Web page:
A further project under consideration, and subject to the necessary feasibility study and the business case before entails the purchase and remodelling of an adjacent property and improvement thereto in order to create a training centre for the ladies of Bethany home and other similar charities / Homes in the area such as the Freda Heartley foundation. The initial cost estimate for this project is R1.2m
Elandsvallei Home for the aged
Elandsvallei is a Red Cross funded operation, based in the Primrose area of Germiston. In addition to the Red Cross’s support, we join with other Rotary clubs to support the Home with supplies from our Rotary Humanitarian Distribution Centre of South Africa (HDSA a registered NPC operated by Rotary District 9400). Such support includes recycled hotel requisites of bedding and linen, cosmetics, shampoo and soaps etc. Wheelchairs and other aids for the disabled are provided when needed. Gas supplies for food preparation and heating for residents. Premises maintenance projects are also being considered from time to time as necessary. Items from their wish lists are also given consideration and often supplied from club funds such as an industrial pressure cooker for food preparation.
Gerald Fitzpatrick Home for the aged
Founded in 1933, the mission of the Gerald Fitzpatrick Home is to provide a self, sustaining, independent and secure home for elderly ladies of limited means. The Rotary Club of Knights Pendragon supports this NPO by assisting with fundraising and identifying donors that contribute to the ongoing supply of vegetables and milk.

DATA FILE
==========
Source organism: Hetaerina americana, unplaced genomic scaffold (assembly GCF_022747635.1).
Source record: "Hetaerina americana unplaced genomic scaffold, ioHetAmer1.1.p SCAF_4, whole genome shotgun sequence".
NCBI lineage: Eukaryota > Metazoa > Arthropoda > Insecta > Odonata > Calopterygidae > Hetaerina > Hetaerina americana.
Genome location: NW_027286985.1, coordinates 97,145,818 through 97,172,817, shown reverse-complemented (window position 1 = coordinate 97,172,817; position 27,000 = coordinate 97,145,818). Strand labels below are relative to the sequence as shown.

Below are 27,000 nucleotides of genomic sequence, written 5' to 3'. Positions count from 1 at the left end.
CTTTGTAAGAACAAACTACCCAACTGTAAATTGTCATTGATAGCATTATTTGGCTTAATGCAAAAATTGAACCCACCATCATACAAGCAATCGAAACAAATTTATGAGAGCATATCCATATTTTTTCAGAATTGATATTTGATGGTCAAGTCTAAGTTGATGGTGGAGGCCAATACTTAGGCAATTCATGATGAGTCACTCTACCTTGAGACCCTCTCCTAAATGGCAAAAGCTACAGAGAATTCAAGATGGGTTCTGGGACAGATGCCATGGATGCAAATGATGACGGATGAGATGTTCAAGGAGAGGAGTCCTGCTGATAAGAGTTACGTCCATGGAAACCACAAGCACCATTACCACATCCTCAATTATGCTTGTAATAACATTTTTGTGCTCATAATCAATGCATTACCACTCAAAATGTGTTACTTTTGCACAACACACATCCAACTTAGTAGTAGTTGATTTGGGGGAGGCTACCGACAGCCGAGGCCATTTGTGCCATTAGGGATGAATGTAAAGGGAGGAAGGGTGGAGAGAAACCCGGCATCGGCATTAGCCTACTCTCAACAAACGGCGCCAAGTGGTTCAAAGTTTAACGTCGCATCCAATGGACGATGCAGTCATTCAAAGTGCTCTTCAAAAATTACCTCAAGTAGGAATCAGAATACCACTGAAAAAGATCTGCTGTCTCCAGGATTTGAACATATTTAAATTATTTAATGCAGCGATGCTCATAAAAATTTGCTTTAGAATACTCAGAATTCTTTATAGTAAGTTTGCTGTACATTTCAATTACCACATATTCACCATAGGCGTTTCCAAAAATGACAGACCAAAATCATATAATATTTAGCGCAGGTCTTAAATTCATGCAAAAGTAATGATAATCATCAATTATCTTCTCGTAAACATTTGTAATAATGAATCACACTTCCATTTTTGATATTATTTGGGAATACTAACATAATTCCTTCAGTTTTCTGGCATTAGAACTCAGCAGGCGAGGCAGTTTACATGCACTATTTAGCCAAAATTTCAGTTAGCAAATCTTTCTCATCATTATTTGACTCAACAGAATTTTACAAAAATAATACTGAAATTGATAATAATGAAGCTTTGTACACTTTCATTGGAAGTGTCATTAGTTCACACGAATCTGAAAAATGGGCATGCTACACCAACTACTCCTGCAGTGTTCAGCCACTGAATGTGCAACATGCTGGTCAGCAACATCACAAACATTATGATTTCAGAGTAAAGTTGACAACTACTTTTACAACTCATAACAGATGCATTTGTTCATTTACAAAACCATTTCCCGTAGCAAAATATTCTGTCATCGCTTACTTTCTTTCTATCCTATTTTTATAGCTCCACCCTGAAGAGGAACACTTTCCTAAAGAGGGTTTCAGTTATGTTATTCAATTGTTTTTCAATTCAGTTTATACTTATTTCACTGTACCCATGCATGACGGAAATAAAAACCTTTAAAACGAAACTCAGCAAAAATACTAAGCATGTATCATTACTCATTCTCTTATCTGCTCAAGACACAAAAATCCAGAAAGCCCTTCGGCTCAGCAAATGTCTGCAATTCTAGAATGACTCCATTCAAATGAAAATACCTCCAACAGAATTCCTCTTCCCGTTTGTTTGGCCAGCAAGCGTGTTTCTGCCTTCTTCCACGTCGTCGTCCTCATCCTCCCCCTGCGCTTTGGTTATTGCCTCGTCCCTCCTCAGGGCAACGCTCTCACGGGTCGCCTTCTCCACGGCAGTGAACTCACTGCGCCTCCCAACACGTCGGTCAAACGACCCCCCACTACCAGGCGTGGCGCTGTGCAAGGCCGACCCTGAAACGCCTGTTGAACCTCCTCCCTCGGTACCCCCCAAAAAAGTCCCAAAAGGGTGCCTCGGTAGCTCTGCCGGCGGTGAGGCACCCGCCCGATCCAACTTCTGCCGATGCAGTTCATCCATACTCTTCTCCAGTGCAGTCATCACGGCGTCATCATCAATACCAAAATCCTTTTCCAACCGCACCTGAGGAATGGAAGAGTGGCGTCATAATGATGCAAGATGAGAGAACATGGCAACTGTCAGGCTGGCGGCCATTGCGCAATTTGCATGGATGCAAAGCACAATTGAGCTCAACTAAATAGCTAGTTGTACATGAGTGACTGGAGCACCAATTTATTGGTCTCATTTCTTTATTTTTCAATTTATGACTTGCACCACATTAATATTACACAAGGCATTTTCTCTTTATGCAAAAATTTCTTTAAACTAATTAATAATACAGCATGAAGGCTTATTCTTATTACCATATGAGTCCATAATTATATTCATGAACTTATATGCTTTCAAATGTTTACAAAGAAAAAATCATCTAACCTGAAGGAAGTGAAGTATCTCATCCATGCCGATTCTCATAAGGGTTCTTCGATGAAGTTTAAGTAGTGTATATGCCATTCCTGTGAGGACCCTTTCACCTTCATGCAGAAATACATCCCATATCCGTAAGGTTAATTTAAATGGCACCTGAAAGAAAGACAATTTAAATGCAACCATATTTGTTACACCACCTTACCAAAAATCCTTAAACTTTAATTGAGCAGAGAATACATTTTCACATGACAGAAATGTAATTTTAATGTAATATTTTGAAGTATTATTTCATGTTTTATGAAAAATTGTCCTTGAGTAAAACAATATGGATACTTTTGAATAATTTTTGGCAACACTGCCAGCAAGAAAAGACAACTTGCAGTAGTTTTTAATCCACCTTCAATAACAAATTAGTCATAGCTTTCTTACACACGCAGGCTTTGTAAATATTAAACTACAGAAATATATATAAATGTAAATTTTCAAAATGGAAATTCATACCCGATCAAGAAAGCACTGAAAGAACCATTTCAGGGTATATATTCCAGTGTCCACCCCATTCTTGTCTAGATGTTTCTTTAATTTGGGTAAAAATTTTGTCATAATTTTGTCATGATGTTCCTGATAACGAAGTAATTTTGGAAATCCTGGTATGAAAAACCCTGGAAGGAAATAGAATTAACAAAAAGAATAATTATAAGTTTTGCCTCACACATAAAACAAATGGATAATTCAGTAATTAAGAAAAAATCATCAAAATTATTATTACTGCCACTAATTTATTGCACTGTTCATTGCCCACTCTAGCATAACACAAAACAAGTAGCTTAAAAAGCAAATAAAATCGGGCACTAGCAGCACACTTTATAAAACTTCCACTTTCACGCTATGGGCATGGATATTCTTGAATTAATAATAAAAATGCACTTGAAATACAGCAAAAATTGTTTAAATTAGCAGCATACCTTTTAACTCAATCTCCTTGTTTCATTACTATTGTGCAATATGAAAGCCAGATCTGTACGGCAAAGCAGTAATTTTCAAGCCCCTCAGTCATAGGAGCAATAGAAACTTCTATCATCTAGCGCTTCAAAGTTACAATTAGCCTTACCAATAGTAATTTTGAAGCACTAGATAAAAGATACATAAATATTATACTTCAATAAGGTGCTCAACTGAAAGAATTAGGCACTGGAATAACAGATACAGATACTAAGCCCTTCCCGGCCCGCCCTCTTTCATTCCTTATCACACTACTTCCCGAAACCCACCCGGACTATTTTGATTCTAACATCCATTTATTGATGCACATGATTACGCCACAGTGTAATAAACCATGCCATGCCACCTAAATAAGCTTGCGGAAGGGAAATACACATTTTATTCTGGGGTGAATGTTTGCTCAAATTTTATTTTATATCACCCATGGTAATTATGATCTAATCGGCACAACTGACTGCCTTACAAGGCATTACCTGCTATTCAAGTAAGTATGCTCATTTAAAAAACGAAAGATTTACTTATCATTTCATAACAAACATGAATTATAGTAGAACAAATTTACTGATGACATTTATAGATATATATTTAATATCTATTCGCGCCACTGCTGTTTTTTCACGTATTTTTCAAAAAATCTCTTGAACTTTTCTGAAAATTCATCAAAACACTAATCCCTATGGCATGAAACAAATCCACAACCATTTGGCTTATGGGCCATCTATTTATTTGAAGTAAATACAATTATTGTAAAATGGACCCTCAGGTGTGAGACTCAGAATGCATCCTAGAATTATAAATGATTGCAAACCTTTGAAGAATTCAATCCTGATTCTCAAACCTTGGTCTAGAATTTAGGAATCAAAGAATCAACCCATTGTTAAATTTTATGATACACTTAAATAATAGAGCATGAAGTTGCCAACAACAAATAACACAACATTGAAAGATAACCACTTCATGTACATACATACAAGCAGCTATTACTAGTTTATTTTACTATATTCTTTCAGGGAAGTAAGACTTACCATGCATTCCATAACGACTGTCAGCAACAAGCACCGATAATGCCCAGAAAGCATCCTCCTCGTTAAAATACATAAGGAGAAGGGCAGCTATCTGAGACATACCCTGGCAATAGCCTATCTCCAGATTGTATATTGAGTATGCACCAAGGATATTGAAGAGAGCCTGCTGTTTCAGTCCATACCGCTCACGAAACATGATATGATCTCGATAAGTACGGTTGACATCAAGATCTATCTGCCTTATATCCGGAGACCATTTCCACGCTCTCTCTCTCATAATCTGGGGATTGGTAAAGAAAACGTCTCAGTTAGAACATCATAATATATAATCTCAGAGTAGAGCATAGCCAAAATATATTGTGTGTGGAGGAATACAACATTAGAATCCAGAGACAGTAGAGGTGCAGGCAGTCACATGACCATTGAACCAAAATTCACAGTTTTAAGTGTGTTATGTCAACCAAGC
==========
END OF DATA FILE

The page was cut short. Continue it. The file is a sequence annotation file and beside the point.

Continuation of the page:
In July of each year the Rotary Club of Knights Pendragon organises a “Christmas in July” lunch complimented with a small personal Christmas gift for each of the 80 ladies, a turkey dinner, Christmas pudding and entertainment are provided on this occasion, providing a small celebration for the ladies, which is looked forward to with relish. Our club looks to the community and businesses to fund for this event each year at a cost of R16, 000 (2017/18)
Retina SA – Ride for Sight
Retina South Africa’s mission as a non-profit organisation (NPO 003-184), self-help organisation is to restore the gift of sight to children and adults living with low or degenerating vision or blindness caused by genetic retinal eye conditions. The following passionate statement by Retina SA elaborates on their mission:
“For 30 years Retina SA has pursued this dream and through the miracle of modern day medical science a proven ‘CURE IS IN SIGHT’. We will continue to push forward and provide invaluable information, knowledge, know- how and support to thousands of South Africans and much more Africans, who will benefit, to maximise and preserve their existing vision and to help them live fruitful and productive lives. We will not stop until all forms of genetic retinal eye conditions are cured and then, and only then will we close our doors.”